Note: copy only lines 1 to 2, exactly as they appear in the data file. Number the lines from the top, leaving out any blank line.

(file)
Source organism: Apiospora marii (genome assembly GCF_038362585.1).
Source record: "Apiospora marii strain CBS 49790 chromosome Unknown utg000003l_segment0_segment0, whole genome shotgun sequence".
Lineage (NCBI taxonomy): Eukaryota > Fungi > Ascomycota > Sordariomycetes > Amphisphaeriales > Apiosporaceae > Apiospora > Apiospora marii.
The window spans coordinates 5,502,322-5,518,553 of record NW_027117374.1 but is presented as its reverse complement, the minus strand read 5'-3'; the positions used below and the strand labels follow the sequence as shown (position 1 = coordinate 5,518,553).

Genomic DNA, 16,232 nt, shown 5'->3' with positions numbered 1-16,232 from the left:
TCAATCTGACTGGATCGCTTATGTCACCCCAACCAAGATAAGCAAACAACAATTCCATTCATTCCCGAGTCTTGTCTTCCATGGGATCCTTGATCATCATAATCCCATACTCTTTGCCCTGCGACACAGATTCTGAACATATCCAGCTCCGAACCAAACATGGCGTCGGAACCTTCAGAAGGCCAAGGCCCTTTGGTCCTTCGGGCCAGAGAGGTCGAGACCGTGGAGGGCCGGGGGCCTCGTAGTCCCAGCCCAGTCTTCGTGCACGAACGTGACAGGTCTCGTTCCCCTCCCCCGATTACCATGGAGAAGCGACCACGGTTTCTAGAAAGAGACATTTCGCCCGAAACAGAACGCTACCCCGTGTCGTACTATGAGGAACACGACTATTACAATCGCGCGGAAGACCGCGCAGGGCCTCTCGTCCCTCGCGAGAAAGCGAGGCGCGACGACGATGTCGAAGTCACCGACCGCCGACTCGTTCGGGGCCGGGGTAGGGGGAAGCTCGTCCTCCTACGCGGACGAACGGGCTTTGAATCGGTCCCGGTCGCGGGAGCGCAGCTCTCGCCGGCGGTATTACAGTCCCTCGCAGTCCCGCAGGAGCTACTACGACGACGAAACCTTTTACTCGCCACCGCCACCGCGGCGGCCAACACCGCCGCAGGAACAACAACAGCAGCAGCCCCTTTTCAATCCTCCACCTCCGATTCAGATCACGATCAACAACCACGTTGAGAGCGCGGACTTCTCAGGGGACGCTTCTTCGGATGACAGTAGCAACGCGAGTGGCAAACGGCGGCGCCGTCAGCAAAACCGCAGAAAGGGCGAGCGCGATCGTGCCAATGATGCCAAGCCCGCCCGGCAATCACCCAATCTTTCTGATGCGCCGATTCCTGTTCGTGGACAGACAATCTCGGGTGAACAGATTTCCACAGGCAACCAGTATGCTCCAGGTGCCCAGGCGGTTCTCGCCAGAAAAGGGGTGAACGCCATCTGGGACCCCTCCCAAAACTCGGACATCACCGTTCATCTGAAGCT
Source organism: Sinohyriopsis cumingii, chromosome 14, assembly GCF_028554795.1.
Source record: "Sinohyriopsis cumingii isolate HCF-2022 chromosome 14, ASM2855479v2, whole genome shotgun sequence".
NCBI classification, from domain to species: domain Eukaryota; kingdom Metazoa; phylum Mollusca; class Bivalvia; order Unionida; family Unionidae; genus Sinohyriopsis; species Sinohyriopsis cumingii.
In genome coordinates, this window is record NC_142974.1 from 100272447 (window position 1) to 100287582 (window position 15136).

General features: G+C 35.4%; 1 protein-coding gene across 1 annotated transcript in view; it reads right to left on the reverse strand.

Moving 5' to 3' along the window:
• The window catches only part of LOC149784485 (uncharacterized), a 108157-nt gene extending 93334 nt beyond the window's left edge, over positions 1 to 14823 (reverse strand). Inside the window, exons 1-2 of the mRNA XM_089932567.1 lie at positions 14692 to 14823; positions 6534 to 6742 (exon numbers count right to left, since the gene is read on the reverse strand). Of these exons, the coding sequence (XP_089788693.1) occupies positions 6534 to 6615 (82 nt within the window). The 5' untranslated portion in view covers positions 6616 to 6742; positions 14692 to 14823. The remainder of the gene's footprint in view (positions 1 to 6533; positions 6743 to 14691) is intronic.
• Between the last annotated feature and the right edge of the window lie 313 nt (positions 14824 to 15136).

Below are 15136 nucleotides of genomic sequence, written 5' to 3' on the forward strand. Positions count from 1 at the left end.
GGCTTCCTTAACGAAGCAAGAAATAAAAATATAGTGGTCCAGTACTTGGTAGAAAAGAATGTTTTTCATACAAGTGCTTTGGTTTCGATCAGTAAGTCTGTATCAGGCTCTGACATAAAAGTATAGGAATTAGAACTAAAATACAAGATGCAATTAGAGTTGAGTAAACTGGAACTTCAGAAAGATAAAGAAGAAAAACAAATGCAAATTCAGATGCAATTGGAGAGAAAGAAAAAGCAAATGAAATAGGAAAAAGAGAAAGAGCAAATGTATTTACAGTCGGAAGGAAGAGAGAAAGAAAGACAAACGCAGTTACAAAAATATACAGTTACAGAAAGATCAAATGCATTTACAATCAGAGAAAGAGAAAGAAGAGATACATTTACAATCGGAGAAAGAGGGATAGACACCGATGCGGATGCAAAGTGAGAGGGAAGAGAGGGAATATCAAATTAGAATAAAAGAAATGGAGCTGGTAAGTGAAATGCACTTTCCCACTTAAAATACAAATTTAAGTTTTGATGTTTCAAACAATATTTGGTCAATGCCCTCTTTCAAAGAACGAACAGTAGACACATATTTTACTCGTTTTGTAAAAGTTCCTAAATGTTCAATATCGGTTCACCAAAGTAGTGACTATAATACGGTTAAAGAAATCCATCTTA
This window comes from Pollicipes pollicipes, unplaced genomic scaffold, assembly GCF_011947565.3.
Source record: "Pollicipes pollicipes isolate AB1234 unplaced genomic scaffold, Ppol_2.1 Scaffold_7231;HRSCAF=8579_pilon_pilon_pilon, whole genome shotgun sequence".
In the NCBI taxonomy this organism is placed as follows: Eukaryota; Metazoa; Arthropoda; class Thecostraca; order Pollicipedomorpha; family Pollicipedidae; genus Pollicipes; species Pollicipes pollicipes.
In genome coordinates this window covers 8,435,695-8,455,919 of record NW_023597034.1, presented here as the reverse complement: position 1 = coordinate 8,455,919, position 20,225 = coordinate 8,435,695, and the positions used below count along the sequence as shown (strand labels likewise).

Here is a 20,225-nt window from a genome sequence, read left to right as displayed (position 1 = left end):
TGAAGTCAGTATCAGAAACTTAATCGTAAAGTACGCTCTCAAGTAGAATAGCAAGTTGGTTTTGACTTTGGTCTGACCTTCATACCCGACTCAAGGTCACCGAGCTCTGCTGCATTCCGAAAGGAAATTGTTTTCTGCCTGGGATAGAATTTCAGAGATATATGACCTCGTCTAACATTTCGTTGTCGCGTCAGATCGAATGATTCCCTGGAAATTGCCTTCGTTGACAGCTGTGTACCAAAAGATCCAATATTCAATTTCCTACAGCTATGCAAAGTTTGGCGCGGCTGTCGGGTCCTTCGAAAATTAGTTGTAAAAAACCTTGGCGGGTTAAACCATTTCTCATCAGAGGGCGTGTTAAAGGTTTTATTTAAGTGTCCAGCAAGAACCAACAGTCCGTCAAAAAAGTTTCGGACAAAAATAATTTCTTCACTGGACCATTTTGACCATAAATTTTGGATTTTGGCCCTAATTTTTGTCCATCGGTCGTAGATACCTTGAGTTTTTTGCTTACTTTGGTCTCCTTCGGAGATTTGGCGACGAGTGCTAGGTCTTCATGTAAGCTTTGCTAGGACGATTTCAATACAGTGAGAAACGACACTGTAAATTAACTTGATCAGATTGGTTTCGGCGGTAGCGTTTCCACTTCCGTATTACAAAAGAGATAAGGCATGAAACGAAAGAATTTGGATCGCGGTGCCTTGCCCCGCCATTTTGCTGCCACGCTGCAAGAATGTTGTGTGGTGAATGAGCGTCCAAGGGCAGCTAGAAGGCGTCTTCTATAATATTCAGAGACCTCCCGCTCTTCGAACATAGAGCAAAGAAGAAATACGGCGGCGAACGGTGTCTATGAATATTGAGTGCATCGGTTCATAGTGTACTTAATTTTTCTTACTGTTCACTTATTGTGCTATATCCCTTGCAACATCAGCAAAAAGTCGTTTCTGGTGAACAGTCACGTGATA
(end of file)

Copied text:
Source organism: Apiospora marii (genome assembly GCF_038362585.1).
Source record: "Apiospora marii strain CBS 49790 chromosome Unknown utg000003l_segment0_segment0, whole genome shotgun sequence".